- General Contractor:Hochtief Polska
- General Project:JSK Architekci
The Warszawa Business Garden is a plan for a business park composed of seven buildings housing offices, shops, hotels, and a meeting centre within an area of over 90.000 m2, is situated in close proximity of Żwirki i Wigury Street which links the international airport to the city center of Warsaw. The location provides very convenient access to the public transport facilities.
The Studio Fuksas designed the Building n. 1, which hosts several functions, a hotel with 206 rooms arranged on 5 levels, a Congress Center for about 800 seats, an event Centre, retail areas, a restaurant, a cafè, office spaces and 280 car parks. The different functions are distributed around an open space on the ground floor, nodal point where accessing various areas, organised in such a way that they can be used separately or, as required, merged.
The front opening of the Park on the first floor has a large "green" terrace, located in front of the restaurant and can be used for all events connected to the hotel as the Convention Center.
The max height of the complex is 25 m. The 3 on the 2 upper floors jut below to create a sort of shelter that protects throughout the building guests, visitors or buyers from rain and snow.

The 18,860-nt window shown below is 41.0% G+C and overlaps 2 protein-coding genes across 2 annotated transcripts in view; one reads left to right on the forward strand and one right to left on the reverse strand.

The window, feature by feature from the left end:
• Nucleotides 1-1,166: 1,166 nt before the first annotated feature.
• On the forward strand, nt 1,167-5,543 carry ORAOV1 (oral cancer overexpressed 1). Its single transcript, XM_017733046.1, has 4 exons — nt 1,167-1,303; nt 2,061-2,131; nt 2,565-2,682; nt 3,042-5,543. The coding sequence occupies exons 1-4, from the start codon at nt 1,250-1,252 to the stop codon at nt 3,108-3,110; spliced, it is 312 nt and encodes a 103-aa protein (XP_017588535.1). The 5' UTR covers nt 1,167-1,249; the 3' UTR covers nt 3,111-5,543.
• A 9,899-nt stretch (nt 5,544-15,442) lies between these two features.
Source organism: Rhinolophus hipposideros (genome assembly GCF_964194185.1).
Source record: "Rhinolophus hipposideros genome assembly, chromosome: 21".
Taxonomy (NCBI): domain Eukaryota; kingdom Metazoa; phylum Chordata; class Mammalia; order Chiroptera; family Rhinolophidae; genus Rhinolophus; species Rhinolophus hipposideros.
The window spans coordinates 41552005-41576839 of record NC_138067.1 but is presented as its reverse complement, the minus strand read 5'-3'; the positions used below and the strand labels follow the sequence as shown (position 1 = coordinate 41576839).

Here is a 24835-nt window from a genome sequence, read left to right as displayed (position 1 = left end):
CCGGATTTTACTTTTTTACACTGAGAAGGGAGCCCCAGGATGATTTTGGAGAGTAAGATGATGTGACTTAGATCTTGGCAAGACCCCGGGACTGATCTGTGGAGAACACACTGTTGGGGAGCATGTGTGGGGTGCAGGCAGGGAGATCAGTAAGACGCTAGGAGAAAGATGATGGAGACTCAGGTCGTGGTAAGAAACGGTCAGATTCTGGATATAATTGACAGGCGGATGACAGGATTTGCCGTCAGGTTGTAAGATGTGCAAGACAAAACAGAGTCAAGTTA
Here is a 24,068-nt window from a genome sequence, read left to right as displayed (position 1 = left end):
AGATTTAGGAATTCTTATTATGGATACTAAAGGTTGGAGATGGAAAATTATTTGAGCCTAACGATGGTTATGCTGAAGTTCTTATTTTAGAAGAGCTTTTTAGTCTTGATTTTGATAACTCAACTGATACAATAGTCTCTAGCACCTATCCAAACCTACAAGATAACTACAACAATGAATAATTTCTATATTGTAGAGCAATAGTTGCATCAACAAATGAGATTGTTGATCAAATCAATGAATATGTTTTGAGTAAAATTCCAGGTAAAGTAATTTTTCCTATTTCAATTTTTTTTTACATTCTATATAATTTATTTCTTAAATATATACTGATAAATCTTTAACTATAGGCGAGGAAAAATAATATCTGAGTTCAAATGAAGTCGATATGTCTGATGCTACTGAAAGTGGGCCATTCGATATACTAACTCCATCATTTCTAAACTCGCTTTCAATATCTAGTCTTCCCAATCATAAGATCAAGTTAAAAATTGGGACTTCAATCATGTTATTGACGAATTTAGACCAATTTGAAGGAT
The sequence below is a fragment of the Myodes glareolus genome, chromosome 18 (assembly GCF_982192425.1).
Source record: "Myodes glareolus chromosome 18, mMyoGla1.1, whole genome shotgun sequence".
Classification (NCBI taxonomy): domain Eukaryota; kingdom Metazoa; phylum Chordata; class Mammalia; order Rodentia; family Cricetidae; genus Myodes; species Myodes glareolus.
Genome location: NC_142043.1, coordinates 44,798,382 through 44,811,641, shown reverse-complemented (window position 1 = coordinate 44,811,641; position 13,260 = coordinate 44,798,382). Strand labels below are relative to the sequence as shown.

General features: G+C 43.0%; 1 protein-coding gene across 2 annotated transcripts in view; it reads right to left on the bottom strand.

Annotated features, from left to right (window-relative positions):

A sculptural volumetric strength showing the different functions which had to be integrated in the design process are the basic idea of the complex while taking care about the surrounding aspects of the closer cityscape of Warsaw and the idea of the central Wisniowy Garden Park. The facades towards streets are straight, while the façade lines towards the park are moving slightly.
The file rouge of the interior design is the use of color for defining spaces and creating environments full of ambience. Deep shaded colours alternate through the floors and define the reception and communal areas rather than the individual rooms. The way traced by the hotel corridors is characterized by an interplay of lights and dimensions. On the lateral walls, growing protrusions take the shape of separated steps that gradually narrow the visual field up to the end of the path. The dimensional effect is highlighted by a coloured pattern that runs obliquely all along the way, thus reshaping the perception of space from an artistic point of view.